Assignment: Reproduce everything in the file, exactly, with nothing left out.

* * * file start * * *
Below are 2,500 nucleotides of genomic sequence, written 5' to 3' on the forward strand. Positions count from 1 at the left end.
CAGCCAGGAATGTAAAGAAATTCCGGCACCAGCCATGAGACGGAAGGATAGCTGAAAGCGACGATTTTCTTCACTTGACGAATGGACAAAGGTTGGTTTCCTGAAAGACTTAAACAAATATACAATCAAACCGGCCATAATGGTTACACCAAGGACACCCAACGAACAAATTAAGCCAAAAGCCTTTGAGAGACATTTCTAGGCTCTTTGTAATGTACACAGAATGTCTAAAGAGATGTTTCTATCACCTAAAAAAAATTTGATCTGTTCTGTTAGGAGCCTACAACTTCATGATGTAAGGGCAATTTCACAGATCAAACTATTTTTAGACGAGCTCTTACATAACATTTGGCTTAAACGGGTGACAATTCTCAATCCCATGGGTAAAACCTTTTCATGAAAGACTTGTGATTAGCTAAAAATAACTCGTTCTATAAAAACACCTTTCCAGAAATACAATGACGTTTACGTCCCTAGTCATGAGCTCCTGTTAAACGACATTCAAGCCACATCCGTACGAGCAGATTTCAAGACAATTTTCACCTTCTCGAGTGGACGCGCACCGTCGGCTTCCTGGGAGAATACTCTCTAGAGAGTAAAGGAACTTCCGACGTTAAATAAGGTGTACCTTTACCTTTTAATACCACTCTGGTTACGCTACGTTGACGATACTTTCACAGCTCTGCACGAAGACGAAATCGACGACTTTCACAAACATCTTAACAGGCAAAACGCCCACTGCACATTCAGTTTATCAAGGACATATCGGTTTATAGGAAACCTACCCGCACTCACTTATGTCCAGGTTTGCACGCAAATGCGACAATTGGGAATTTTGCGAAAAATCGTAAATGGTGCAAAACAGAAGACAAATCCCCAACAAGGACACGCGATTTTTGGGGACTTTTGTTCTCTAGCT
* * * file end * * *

Below are 2,500 nucleotides of genomic sequence, written 5' to 3' on the forward strand. Positions count from 1 at the left end.
CAGCCAGGAATGTAAAGAAATTCCGGCACCAGCCATGAGACGGAAGGATAGCTGAAAGCGACGATTTTCTTCACTTGACGAATGGACAAAGGTTGGTTTCCTGAAAGACTTAAACAAATATACAATCAAACCGGCCATAATGGTTACACCAAGGACACCCAACGAACAAATTAAGCCAAAAGCCTTTGAGAGACATTTCTAGGCTCTTTGTAATGTACACAGAATGTCTAAAGAGATGTTTCTATCACCTAAAAAAAATTTGATCTGTTCTGTTAGGAGCCTACAACTTCATGATGTAAGGGCAATTTCACAGATCAAACTATTTTTAGACGAGCTCTTACATAACATTTGGCTTAAACGGGTGACAATTCTCAATCCCATGGGTAAAACCTTTTCATGAAAGACTTGTGATTAGCTAAAAATAACTCGTTCTATAAAAACACCTTTCCAGAAATACAATGACGTTTACGTCCCTAGTCATGAGCTCCTGTTAAACGACATTCAAGCCACATCCGTACGAGCAGATTTCAAGACAATTTTCACCTTCTCGAGTGGACGCGCACCGTCGGCTTCCTGGGAGAATACTCTCTAGAGAGTAAAGGAACTTCCGACGTTAAATAAGGTGTACCTTTACCTTTTAATACCACTCTGGTTACGCTACGTTGACGATACTTTCACAGCTCTGCACGAAGACGAAATCGACGACTTTCACAAACATCTTAACAGGCAAAACGCCCACTGCACATTCAGTTTATCAAGGACATATCGGTTTATAGGAAACCTACCCGCACTCACTTATGTCCAGGTTTGCACGCAAATGCGACAATTGGGAATTTTGCGAAAAATCGTAAATGGTGCAAAACAGAAGACAAATCCCCAACAAGGACACGCGATTTTTGGGGACTTTTGTTCTCTAGCT